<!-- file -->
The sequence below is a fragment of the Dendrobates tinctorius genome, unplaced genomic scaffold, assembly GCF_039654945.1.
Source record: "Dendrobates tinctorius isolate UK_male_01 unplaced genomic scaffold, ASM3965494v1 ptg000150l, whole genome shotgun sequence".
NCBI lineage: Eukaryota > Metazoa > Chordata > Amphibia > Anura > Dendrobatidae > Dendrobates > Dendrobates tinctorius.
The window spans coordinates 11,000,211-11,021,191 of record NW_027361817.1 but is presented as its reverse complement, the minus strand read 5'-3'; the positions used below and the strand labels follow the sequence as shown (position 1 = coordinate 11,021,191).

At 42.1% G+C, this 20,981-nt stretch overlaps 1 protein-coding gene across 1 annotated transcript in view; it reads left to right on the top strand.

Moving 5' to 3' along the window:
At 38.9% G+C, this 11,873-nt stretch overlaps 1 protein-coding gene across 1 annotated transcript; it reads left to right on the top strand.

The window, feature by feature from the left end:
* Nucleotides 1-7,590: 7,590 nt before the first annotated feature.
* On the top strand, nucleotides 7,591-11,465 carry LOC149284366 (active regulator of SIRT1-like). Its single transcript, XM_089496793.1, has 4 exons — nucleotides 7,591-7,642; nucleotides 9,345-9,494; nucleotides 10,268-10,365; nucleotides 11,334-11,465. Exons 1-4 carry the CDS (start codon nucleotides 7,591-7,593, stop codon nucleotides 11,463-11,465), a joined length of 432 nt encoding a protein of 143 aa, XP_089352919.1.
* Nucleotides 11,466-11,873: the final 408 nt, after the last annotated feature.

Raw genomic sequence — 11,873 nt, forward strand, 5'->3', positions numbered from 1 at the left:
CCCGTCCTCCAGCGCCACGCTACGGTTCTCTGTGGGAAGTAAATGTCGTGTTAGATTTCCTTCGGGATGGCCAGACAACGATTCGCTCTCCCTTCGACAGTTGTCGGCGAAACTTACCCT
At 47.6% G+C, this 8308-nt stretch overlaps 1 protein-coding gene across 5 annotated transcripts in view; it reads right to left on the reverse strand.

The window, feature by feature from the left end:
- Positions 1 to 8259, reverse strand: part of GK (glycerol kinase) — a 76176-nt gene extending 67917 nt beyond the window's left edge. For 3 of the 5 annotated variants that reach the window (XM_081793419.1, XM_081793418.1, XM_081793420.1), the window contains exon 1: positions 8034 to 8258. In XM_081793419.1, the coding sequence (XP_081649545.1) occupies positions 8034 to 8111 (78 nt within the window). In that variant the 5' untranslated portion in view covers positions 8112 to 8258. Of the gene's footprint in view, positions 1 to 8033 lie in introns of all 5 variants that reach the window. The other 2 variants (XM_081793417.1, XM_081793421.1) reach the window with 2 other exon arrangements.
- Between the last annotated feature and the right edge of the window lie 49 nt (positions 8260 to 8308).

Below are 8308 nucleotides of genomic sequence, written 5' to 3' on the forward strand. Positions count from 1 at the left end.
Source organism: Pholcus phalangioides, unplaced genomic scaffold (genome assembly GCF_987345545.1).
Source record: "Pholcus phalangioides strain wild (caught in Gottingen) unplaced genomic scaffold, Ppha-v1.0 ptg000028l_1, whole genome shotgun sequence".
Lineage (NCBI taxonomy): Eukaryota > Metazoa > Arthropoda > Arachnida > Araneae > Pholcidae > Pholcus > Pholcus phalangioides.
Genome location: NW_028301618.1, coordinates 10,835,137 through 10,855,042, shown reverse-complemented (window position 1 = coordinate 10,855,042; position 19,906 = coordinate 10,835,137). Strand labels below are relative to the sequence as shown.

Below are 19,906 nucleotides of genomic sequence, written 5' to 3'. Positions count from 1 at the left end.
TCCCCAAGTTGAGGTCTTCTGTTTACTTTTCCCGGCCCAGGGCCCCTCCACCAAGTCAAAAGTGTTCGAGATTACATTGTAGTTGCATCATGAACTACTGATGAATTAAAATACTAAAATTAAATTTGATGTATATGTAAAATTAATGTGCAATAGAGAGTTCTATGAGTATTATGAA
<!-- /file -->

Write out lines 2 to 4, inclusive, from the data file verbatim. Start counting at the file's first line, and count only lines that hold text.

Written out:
Source record: "Dendrobates tinctorius isolate UK_male_01 unplaced genomic scaffold, ASM3965494v1 ptg000150l, whole genome shotgun sequence".
NCBI lineage: Eukaryota > Metazoa > Chordata > Amphibia > Anura > Dendrobatidae > Dendrobates > Dendrobates tinctorius.
The window spans coordinates 11,000,211-11,021,191 of record NW_027361817.1 but is presented as its reverse complement, the minus strand read 5'-3'; the positions used below and the strand labels follow the sequence as shown (position 1 = coordinate 11,021,191).